Northern Ireland diary of highlights

The weather was characterized by low pressure bringing rather cool, cloudy conditions with showers or longer spells of rain on most days. Warm, dry, sunny days were notably absent.

The mean temperature was 1.1 °C below the 1981-2010 average, and it was the coolest July since 1993. Rainfall was above average in most areas, but near average in County Fermanagh. All areas were duller than usual.

1st to 10th:

A scattering of mainly light showers for most areas on 1st, these dying out during the afternoon before rain spread from the west during the evening. This cleared overnight to leave another showery day on 2nd. A showery start to 3rd but more general rain spread from the west during the afternoon and overnight, clearing to leave a drier and brighter day on 4th. The showers returned on the morning of 5th, mainly for central and western areas, dying out during the afternoon. The 6th started cloudy and dry although rain spread into eastern areas during the late afternoon; totals around 20 mm were recorded near Belfast Lough with 25.4 m at Stormont Castle (County Down). A band of rain spread from the south-east on 7th, lingering for much of the day and this was slow to clear on 8th, affecting mainly eastern areas. Another band of rain spread from the east on 9th which cleared the west during the afternoon but persisted in the south and east until later on 10th; 19.8 mm was recorded at Glenanne (County Armagh) on 10th.

11th to 21st:

Further rain spread from the north on 11th, quickly clearing to leave cloudy, showery conditions for the remainder of the day. Mainly dry and cloudy on 12th and 13th and continuing cool. The dry theme continued on 14th with more sunshine. The 15th saw a return to showers although these were generally light and well scattered and although 16th was dry for western areas the east saw some heavy but localised showers. A few scattered light showers during the morning of 17th although a band of heavier rain spread from the south during the late afternoon and evening which turned heavy for some parts overnight. 24-hour totals to 0900 on 18th were over 15 mm widely, with 27.4 mm at Ballypatrick Forest (County Antrim). The rain cleared northwards during the morning of 18th to leave a brighter day although some heavy showers broke out in eastern areas in the afternoon. The 19th and 20th saw a gradual improvement with only a few showers although it remained generally cloudy and 21st saw some sunshine although showers occurred in north-eastern areas during the afternoon.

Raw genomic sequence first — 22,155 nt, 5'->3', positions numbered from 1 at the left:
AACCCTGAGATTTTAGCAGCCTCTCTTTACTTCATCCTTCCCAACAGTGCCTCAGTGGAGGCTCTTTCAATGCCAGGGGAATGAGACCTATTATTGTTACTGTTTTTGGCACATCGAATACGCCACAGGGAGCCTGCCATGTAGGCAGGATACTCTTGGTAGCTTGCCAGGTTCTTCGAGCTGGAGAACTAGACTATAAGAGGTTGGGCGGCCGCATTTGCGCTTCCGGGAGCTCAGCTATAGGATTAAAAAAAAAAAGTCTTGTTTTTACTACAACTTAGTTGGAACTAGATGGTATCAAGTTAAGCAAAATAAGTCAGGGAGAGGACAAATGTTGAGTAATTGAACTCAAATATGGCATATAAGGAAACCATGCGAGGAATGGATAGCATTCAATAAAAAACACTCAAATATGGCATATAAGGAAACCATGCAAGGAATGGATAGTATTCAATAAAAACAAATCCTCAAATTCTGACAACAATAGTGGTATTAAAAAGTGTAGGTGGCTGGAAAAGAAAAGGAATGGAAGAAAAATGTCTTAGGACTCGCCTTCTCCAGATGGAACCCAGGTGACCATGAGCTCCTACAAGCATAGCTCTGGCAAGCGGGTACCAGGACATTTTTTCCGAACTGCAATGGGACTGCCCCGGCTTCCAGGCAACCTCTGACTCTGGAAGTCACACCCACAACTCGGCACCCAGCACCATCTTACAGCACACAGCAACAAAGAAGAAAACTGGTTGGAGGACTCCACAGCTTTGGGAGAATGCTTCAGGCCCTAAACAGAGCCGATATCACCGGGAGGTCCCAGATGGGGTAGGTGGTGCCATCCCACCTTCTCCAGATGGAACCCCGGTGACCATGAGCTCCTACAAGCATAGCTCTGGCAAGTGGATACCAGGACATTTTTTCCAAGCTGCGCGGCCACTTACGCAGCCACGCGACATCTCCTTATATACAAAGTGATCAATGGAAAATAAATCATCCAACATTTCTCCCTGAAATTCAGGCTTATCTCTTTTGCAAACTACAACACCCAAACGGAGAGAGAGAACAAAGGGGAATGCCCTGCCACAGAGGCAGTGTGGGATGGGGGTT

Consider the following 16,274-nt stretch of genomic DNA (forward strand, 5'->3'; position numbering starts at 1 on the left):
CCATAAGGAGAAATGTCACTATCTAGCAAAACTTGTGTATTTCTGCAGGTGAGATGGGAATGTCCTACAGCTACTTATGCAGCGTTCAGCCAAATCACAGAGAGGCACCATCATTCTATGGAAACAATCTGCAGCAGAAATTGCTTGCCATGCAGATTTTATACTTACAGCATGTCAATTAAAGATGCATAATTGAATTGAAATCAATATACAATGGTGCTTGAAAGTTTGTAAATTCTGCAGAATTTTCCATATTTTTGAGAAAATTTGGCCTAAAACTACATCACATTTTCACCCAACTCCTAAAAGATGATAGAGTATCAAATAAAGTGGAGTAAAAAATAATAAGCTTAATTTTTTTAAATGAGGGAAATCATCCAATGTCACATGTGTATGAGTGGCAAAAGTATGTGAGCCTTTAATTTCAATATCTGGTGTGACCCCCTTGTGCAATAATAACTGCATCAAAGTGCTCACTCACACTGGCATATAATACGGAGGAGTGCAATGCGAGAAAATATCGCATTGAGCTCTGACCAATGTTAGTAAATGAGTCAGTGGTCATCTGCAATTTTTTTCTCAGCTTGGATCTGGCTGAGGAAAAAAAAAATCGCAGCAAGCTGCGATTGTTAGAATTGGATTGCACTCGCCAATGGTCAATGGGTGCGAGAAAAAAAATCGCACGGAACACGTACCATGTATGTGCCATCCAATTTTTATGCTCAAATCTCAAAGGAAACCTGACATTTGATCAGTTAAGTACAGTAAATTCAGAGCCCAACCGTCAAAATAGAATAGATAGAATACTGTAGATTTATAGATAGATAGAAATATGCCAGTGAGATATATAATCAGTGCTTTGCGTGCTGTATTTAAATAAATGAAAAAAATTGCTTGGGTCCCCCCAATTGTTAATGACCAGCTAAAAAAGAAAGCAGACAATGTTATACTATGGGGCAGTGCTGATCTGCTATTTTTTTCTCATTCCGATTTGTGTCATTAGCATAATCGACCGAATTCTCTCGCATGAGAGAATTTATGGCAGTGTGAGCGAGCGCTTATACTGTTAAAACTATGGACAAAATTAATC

22nd to 31st:

The 22nd was generally dry with only some patchy light rain for western areas during the evening. The rain remained for most of 23rd, giving totals of 10 to 20 mm in Counties Antrim and Down, clearing south-eastwards during the late afternoon. It was a bright start on 24th and also feeling warmer than of late however rain spread from the west during the evening but this cleared overnight to leave dry and bright days on 25th and 26th. The showery theme returned on 27th although they were generally light and scattered, however on 28th and 29th the showers become heavier and more frequent. The 30th saw a band of heavier showers affect north Antrim during the morning and move southwards during the afternoon and although 31st started bright a band of rain spread from the south-west during the afternoon, reaching all areas during the evening.